I mean, I had one interviewer tell us recently that the heart of this book is maybe Chapter 3, where back about 30 years ago, I heard a sermon that spoke about how God spoke about fulfilling Abraham’s purpose in Genesis 18:19, but it said that he’d chosen Abraham to see the member of his own household, that they would do what is right and just so that the Lord would fulfill his purpose for him.
And I’d gone through, as Charlotte said a few moments ago, I’d gone through a couple of disappointing campaigns. I didn’t know if I’d have the opportunities to make a difference in the world that I felt called to in public life, but it was in that sermon, as we write about in “Go Home for Dinner,” that I reset my dial. I said, “OK, my purpose in life is to be the husband and father that God wants me to be and make everything flow after that.”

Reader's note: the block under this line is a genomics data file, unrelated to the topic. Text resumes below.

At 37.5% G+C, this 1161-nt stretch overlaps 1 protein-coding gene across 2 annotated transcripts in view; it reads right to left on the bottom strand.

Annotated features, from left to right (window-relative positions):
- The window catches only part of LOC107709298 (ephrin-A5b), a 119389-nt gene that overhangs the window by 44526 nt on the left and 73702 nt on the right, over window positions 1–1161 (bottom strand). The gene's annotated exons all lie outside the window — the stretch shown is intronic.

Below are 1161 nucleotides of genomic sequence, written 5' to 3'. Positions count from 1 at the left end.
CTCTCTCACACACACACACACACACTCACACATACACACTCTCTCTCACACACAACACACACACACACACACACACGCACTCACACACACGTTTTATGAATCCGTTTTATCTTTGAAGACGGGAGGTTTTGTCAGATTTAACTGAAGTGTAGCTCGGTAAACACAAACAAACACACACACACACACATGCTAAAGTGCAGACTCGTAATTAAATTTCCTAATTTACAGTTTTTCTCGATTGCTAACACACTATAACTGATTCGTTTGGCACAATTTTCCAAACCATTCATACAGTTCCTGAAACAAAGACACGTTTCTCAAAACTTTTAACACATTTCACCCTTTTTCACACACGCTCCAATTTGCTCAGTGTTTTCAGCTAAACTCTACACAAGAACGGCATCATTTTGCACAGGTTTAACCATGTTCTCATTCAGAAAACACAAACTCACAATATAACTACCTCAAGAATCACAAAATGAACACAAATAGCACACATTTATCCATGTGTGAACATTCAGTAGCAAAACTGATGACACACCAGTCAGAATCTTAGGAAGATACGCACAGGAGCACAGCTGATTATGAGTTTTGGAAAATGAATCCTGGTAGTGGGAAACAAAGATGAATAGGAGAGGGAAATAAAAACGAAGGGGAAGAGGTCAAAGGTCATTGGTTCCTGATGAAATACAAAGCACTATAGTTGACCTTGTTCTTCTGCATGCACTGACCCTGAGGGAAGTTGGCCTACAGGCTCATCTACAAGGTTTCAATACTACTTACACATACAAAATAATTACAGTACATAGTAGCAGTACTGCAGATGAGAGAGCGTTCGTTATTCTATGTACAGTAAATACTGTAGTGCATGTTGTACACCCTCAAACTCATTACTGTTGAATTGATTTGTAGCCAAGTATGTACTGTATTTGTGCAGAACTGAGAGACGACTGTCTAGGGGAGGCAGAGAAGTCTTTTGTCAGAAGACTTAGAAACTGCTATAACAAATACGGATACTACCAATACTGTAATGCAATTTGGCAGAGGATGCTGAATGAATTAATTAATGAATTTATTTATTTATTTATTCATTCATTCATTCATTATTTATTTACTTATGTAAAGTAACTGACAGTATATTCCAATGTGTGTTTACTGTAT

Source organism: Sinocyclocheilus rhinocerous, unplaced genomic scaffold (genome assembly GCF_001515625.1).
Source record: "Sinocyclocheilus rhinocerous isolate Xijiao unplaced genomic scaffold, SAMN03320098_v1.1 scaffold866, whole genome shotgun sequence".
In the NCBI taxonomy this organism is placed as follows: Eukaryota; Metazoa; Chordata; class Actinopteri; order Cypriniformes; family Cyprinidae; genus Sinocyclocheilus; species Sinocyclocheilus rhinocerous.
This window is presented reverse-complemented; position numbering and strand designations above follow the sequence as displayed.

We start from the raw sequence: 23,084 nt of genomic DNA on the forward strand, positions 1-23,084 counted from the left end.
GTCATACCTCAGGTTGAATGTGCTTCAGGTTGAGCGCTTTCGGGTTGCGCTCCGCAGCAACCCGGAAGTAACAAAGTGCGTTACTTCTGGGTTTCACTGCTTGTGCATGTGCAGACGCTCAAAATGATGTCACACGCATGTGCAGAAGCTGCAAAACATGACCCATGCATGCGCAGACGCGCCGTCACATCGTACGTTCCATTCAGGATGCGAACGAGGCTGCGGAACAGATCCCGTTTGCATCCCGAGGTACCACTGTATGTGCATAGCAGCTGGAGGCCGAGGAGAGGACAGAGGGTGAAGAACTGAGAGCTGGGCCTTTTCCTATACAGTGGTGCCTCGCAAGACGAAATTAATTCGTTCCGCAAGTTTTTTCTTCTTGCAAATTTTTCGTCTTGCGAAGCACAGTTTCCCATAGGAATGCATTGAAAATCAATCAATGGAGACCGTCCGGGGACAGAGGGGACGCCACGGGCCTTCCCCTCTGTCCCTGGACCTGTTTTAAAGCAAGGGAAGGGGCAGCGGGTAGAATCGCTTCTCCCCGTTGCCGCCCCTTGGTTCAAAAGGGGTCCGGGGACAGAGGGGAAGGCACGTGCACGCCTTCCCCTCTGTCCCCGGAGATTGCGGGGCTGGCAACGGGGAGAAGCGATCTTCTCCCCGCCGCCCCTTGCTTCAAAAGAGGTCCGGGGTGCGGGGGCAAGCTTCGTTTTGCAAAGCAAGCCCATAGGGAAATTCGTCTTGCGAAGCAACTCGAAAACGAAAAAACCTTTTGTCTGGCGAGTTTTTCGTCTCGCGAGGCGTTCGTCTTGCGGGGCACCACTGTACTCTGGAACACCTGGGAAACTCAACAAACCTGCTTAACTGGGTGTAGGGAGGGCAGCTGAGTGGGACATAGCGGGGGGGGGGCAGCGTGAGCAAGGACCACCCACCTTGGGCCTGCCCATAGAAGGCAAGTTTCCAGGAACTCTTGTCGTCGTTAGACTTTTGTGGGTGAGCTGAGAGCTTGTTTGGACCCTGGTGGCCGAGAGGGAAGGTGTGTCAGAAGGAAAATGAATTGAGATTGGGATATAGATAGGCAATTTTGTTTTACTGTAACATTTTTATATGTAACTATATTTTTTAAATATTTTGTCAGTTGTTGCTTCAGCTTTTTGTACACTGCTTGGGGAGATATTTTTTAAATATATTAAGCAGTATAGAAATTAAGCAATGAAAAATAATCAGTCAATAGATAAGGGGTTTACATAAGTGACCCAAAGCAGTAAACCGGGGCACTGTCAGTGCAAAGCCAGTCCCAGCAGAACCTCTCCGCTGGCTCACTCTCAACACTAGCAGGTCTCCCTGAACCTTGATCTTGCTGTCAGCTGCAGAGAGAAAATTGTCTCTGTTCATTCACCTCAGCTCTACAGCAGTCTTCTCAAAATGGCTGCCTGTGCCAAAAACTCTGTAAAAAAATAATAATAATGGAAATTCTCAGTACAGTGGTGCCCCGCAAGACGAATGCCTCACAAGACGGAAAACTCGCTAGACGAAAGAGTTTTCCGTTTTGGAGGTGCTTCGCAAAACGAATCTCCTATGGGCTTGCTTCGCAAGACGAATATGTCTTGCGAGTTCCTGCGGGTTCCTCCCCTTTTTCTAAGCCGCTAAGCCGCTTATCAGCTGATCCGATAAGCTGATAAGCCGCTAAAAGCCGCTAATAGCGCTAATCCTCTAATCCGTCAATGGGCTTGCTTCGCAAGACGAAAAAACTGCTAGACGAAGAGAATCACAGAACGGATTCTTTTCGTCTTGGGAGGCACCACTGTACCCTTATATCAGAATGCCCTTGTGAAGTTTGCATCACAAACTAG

And I could say to anyone looking on that that was an incredibly important moment in my life and the life of my family because it seems like the more I focused on making sure that I was the kind of husband, however imperfectly, that Karen deserved, the kind of father that Charlotte deserved, and Michael and Audrey, the more other doors of opportunity opened.
I think God blessed our path even while we focused evermore earnestly on making sure that we made practical decisions to put our family first. So for me, it’s about taking a step of faith, but putting that faith into practice. And as I said, it’s no more complicated than starting out by going home for dinner.
Olohan: Well, thank you both so much for joining us. We’re so glad to have you here, and we’re so excited for our listeners to hear about your book and hopefully go buy it.
Bond: Thanks so much.